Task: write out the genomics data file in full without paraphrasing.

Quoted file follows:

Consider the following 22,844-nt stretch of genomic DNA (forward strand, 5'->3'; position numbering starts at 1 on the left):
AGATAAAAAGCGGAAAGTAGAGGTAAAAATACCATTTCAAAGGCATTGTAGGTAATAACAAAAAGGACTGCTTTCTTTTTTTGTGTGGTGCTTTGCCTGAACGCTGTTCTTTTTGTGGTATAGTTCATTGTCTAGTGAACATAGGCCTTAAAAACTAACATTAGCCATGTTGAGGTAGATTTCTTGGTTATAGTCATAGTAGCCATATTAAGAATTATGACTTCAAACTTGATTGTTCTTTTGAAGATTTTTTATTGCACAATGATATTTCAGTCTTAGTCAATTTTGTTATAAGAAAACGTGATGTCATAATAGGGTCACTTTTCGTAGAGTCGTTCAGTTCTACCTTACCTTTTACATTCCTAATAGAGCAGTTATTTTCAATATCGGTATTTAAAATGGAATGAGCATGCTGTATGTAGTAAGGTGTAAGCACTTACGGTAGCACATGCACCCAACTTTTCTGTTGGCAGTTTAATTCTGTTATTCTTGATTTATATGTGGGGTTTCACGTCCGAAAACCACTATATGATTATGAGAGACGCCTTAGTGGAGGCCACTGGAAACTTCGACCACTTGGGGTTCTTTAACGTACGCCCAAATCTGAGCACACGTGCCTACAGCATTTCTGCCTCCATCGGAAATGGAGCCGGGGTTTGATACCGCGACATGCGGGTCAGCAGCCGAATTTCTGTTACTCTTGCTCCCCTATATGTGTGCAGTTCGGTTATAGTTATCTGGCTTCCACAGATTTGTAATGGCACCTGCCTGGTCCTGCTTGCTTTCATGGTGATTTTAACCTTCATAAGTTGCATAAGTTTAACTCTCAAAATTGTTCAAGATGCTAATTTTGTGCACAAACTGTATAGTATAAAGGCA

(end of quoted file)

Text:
Consider the following 22,844-nt stretch of genomic DNA (forward strand, 5'->3'; position numbering starts at 1 on the left):
AGATAAAAAGCGGAAAGTAGAGGTAAAAATACCATTTCAAAGGCATTGTAGGTAATAACAAAAAGGACTGCTTTCTTTTTTTGTGTGGTGCTTTGCCTGAACGCTGTTCTTTTTGTGGTATAGTTCATTGTCTAGTGAACATAGGCCTTAAAAACTAACATTAGCCATGTTGAGGTAGATTTCTTGGTTATAGTCATAGTAGCCATATTAAGAATTATGACTTCAAACTTGATTGTTCTTTTGAAGATTTTTTATTGCACAATGATATTTCAGTCTTAGTCAATTTTGTTATAAGAAAACGTGATGTCATAATAGGGTCACTTTTCGTAGAGTCGTTCAGTTCTACCTTACCTTTTACATTCCTAATAGAGCAGTTATTTTCAATATCGGTATTTAAAATGGAATGAGCATGCTGTATGTAGTAAGGTGTAAGCACTTACGGTAGCACATGCACCCAACTTTTCTGTTGGCAGTTTAATTCTGTTATTCTTGATTTATATGTGGGGTTTCACGTCCGAAAACCACTATATGATTATGAGAGACGCCTTAGTGGAGGCCACTGGAAACTTCGACCACTTGGGGTTCTTTAACGTACGCCCAAATCTGAGCACACGTGCCTACAGCATTTCTGCCTCCATCGGAAATGGAGCCGGGGTTTGATACCGCGACATGCGGGTCAGCAGCCGAATTTCTGTTACTCTTGCTCCCCTATATGTGTGCAGTTCGGTTATAGTTATCTGGCTTCCACAGATTTGTAATGGCACCTGCCTGGTCCTGCTTGCTTTCATGGTGATTTTAACCTTCATAAGTTGCATAAGTTTAACTCTCAAAATTGTTCAAGATGCTAATTTTGTGCACAAACTGTATAGTATAAAGGCA